Celebrated on the Tuesday following Thanksgiving, Black Friday, and Cyber Monday, #GivingTuesday is a global day of giving fueled by the power of social media and collaboration.
Three days before Christmas 2009, Turner Corbett’s family got the devastating news that his mom, Jennifer, had been diagnosed with ALS. Turner was just 12 years old.
Wanting to make the most of a difficult situation, in 2015, Turner created a benefit event that would raise money for ALS research. After running through some ideas with his friend Alex Doswell, they decided a dodgeball tournament would be the most fun and family friendly.
In April, golf enthusiasts gathered for an afternoon round in support of the fight against ALS. More than 130 golfers participated in the 3rd Annual Under Ballou Skies Golf Classic followed by a dinner reception and silent auction.
The golf classic began in 2015 after an ALS Texas board meeting in which members were asked what they enjoyed doing that could become a fundraiser. Board member Bob Ballou thought to himself that he enjoyed golf and that he likes to get his friends together to play. Thus, the tournament began. When Bob saw that no income was budgeted for the first tournament in 2015, and he threw down a dollar and said “Look, we’ve already beat the budget!” He was determined to start the tournament off right, raising significant funds for the fight against ALS. That year, the tournament raised $15,000.
On Monday, March 27, shooting enthusiasts gathered for an afternoon clay shoot in support of the fight against ALS. More than 100 shooters participated in the 2nd Annual Sporting Clay Shoot, followed by cocktails, dinner, and awards at the Greater Houston Gun Club.
The first Sporting Clay Shoot was held in 2016. ALS Texas board member and Phi Delta Theta alumnus WL Gray recommended a clay shoot when the Texas Chapter was looking to create a new fundraising event. WL has been a member of the Greater Houston Gun Club since 2005, and having shot in a number of charity events before, he began considering a clay shoot event for ALS.
For 361 days of the year, Terlingua, Texas is a ghost town. For the other four days, people pour in from across the world for the Original Terlingua International Championship Chili Cookoff. For the past 50 years, Terlingua has been the home of the world’s largest and most competitive chili cookoff.
What began in 1967 as a gimmick to promote Dallas Morning News journalist Frank X. Tolbert’s book A Bowl of Red has developed into an annual tradition, attracting chili cooks from across the world. The winner of the very first championship cookoff, Wick Fowler, was diagnosed with and passed away from ALS, and over 30 years after its start, the cookoff became a party with a purpose.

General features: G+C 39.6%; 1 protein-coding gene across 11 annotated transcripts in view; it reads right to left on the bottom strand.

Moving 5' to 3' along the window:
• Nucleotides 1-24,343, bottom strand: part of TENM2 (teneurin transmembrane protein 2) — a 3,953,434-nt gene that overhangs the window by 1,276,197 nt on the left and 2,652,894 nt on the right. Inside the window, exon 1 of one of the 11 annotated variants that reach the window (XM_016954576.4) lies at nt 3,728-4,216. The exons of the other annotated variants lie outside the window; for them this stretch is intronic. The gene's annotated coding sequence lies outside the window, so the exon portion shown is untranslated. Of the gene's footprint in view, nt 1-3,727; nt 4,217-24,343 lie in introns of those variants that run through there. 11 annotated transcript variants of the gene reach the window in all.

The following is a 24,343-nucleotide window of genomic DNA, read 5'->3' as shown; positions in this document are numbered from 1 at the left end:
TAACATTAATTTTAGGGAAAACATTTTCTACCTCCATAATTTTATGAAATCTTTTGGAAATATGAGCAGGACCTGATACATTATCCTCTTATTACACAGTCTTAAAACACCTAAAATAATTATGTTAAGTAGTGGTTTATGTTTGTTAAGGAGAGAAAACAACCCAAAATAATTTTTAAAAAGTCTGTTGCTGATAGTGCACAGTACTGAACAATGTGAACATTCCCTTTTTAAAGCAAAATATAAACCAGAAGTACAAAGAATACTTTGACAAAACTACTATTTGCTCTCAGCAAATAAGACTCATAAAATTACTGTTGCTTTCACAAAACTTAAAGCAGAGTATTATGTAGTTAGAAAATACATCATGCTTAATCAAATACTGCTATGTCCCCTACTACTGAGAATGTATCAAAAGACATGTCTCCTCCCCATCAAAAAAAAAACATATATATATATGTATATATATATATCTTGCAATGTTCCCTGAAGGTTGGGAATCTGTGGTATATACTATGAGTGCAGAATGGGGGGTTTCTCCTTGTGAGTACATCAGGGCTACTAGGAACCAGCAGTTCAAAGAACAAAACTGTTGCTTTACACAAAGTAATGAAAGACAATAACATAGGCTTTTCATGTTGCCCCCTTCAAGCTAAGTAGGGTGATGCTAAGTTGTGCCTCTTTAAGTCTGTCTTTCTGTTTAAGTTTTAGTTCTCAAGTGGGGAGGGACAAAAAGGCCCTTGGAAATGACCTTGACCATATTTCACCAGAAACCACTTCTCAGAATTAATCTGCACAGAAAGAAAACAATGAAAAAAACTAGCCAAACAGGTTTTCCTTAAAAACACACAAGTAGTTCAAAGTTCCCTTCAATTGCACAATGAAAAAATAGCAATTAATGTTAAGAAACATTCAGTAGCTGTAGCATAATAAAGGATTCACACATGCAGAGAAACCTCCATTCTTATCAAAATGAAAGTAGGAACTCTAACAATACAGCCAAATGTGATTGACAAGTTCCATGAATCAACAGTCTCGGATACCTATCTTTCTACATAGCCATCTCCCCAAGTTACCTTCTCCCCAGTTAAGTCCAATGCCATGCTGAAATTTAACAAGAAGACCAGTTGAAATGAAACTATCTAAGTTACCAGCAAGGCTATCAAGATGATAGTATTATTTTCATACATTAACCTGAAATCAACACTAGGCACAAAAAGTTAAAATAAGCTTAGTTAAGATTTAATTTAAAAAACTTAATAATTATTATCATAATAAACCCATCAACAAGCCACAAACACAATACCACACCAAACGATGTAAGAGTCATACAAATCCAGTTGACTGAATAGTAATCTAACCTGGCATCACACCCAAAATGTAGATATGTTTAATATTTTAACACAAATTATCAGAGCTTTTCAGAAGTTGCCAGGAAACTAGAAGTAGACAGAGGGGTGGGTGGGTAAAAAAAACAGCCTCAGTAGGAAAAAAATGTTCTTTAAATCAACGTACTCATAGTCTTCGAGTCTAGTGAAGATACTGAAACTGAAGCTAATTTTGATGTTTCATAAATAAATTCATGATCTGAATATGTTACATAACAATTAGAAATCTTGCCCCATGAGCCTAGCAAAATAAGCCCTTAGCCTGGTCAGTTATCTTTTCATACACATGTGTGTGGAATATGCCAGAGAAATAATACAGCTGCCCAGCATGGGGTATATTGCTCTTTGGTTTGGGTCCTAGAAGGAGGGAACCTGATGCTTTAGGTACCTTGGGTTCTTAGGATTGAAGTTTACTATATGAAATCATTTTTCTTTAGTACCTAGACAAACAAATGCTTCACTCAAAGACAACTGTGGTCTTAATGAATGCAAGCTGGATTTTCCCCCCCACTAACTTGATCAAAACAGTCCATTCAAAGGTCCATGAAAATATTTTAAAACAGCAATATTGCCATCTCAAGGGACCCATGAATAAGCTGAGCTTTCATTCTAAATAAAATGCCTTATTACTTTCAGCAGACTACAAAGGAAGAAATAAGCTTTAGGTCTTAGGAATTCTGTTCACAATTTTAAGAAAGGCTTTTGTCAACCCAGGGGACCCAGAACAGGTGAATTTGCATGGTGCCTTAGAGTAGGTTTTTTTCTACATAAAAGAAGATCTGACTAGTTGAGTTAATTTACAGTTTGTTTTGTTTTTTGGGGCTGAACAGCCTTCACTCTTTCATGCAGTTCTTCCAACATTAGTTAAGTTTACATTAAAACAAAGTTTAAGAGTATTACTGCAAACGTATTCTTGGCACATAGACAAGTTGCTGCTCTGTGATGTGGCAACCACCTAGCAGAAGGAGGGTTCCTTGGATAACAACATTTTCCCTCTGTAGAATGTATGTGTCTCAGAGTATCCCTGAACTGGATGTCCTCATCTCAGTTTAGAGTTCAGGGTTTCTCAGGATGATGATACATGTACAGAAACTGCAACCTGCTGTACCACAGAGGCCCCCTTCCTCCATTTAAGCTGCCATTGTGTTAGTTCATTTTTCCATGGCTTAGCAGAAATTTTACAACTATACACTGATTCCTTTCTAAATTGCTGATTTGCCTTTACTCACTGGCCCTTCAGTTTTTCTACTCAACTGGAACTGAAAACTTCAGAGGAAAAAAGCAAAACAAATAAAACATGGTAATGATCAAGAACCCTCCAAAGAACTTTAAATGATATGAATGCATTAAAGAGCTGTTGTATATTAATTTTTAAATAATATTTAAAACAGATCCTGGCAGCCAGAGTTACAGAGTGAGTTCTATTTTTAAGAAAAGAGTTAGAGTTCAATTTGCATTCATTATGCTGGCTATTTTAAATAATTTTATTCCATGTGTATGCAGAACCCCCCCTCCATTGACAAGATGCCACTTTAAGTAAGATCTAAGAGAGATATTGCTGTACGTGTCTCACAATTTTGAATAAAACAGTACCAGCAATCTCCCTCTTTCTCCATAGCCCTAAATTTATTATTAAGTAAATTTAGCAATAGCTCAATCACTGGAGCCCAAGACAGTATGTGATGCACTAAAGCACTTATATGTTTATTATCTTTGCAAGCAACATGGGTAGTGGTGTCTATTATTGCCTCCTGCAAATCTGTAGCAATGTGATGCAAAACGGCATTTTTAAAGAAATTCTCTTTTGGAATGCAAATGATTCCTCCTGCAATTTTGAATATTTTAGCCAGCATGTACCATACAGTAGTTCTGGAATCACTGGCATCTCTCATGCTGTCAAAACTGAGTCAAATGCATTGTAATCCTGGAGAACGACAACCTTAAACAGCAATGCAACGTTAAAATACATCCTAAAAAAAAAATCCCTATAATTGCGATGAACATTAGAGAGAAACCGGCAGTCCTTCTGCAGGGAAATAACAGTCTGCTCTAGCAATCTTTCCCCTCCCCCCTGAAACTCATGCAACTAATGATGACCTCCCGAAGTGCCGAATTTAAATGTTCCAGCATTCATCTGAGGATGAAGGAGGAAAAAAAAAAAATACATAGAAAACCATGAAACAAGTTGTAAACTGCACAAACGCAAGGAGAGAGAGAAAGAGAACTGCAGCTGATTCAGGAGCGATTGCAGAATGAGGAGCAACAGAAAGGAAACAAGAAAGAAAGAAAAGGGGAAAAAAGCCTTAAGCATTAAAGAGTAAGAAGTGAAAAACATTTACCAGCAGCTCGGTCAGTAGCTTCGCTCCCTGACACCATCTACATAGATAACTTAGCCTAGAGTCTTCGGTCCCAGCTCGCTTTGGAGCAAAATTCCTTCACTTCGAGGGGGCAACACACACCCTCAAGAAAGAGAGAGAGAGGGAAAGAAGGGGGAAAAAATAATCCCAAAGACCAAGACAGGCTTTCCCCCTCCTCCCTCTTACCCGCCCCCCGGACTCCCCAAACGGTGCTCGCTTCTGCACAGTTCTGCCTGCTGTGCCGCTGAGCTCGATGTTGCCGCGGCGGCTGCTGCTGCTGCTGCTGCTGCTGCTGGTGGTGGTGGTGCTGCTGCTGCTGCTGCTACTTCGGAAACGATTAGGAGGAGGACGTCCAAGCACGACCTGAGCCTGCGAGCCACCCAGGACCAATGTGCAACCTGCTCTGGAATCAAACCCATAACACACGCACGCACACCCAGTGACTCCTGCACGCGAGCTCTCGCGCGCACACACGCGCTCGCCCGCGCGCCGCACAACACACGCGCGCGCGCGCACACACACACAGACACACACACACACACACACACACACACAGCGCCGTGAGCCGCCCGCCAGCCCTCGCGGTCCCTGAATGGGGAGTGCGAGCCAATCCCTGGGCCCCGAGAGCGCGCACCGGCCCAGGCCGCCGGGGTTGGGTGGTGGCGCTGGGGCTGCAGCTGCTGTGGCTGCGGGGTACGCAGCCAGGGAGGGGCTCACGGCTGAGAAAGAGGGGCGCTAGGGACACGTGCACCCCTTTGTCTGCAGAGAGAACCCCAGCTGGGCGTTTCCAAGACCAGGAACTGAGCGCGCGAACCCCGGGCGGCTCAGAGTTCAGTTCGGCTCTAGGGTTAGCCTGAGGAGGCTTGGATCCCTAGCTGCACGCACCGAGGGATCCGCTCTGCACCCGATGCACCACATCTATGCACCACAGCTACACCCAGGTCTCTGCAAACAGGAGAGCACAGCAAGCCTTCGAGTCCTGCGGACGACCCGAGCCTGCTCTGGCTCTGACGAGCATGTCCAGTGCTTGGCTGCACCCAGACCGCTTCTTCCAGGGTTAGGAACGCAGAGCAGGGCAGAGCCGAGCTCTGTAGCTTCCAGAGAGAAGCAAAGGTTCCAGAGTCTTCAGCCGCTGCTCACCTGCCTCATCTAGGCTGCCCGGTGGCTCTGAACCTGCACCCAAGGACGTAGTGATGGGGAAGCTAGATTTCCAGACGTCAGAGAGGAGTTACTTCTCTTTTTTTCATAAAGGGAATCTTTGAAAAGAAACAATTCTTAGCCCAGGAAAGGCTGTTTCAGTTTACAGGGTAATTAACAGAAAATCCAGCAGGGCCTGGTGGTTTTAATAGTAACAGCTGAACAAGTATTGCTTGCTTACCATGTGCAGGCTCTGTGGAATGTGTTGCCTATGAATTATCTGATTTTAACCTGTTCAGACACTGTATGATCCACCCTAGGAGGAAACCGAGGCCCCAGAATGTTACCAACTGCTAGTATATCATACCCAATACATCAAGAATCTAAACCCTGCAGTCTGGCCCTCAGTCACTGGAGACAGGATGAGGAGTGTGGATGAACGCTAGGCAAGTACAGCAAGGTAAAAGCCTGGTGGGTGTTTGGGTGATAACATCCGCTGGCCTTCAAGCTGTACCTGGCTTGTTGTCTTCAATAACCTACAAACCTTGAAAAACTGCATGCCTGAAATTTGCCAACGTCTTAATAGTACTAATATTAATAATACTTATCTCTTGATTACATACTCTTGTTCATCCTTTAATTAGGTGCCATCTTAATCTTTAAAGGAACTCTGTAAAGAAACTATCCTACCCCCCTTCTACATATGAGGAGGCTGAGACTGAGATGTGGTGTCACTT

Here’s a quick and easy way you can make a big difference and help ALS patients throughout the state of Texas: Through the Chevron Houston Marathon “Run for a Reason” program, people can vote online for their favorite Texas charity. Whichever organization receives the most votes between now and the marathon will win $51,000.
By simply voting for the ALS Association Texas Chapter, you could help us earn $51,000!
Sha Groves lost her husband Greg to ALS in 2014, but continues to be involved with ALS Texas to help those currently battling this disease. Read her story about their journey with ALS and how Buffalo Wild Wings stepped in to help.
Robert Gregory Groves, better known as “Greg,” was a lovely man. From our first introduction, he seemed very quiet. He loved to observe and was quite the jokester. He started his career at Buffalo Wild Wings in November 2005 as an Assistant General Manager in Rosenberg, Texas. He worked his way up to General Manager and then was eventually promoted to Regional Manager. The company was under huge growth at the time, and he knew he had found his home. He was responsible for opening up several locations in Houston and the surrounding area.
Bonnie Walsh has served the ALS Association of Texas in different roles since March 2003. She currently serves as the Regional Development Manager for the Southwest Region of the state, managing two Walks to Defeat ALS and Battle ALS with Flowers, as well as other development activities. Read her story about her time with the Chapter and how it’s affected her life – both professionally and personally.
David Cabe was diagnosed with ALS in 2015 and is an active participant in the Austin Walk to Defeat ALS as part of his team, Cabe’d Crusaders. Read about what participating in the Walk means for him and his battle with ALS.
As many of you know, I have ALS. This is a devastating disease. By the time I was diagnosed, it had already robbed me of the ability to walk unaided and was relentlessly taking away the ability to use my hands, swallow, speak, and breathe. But just knowing where to turn after my diagnosis was almost as daunting and overwhelming as the disease itself.
Whitney Sadler has organized Max’s Ride for ALS – a motorcycle ride through Texas Hill Country – for the past 10 years in memory of her friend Max. Read their story of friendship throughout Max’s fight with ALS and how Whitney carries on his legacy.
Max R. Harrison served in the Army and was part of the deployment in Desert Storm. He was an honorable, strong, loyal, blued-eyed guy with an incredible sense of humor. His mission began when he found out that he had ALS at just 32. His goal from the first day of diagnosis was to raise awareness of ALS and funding for research and patient services too.